ACTIVE DETECTOR DUAL ENERGY CHEST RADIOGRAPHY CAD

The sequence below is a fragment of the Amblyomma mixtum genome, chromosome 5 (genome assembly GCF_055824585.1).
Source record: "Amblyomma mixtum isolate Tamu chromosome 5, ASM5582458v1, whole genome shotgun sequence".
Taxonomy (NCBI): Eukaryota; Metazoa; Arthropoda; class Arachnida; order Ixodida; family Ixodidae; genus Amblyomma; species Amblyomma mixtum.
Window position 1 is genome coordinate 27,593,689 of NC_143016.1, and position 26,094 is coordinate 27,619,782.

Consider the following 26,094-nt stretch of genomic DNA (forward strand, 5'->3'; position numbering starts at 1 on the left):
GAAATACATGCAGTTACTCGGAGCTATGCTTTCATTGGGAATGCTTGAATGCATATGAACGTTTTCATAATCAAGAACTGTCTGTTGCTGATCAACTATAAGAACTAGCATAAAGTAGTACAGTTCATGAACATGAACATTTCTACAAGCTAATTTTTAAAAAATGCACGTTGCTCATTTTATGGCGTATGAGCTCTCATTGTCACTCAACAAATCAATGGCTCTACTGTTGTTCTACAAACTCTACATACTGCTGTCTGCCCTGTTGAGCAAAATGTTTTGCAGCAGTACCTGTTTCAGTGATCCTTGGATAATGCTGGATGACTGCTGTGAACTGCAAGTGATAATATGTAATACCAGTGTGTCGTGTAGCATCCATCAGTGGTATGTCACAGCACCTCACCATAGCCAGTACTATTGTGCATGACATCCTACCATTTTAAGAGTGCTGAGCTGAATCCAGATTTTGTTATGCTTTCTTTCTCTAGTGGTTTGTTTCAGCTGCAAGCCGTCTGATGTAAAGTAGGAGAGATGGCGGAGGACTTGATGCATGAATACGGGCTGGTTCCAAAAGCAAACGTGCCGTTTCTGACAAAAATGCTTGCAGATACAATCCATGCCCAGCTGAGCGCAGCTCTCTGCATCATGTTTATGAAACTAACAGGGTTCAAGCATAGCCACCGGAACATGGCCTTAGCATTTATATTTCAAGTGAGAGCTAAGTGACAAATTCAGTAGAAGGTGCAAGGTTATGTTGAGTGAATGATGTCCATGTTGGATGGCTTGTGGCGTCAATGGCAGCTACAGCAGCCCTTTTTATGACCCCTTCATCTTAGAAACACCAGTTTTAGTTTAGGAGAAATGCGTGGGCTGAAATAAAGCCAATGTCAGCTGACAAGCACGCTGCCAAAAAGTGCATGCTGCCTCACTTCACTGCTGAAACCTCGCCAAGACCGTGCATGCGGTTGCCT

DESCRIPTION (provided by applicant): The specific aim of our proposed research is to develop an improved, computer-assisted detection and characterization (CAD) system for lung nodules in chest x-ray images. The overall objective is to improve the performance of chest radiography so it will provide a viable lung cancer screening method while retaining its low dose, ease of use and low cost. According to a recent paper, "Today, lung cancer is most often diagnosed on the basis of symptoms of advanced disease or when chest x-rays are taken for a variety of purposes unrelated to lung cancer detection. Unfortunately, in the United States no society or governmental agency recommends screening, even for patients with high risks, such as smokers with airflow obstruction or people with occupational exposures, including asbestos." Our approach provides significant technological innovation in two respects. First, unlike almost all previous work, we will use dual energy images. These provide data, unavailable from conventional radiographs, with significant advantages for CAD. It can be used to compute separate images of body structures with different composition. For example, one image contains only soft-tissue structures while another displays only structures containing high atomic number materials, such as calcium. The soft tissue image eliminates rib shadows, which are a principal source of errors in chest radiography CAD. The high atomic number tissue image can be used to compute a sensitive indicator of whether a nodule contains calcium, an important factor in a benign vs. malignant diagnosis. The conventional radiograph is also available so its data can be combined with the dual energy data to improve overall accuracy. A second innovation is the use of a new type of dual energy detector, which we call an "active detector." The active detector uses a new electro-optical approach to provide data with a much larger difference in average energy than previous dual energy detectors. As a result, clinical quality images can be made with one-fourth the dose of the current state-of-the-art. In Phase I, we will develop and implement a first version of an active detector dual energy CAD system. We will show its feasibility with existing images made with our prototype installed at the University of California, Davis Medical Center.
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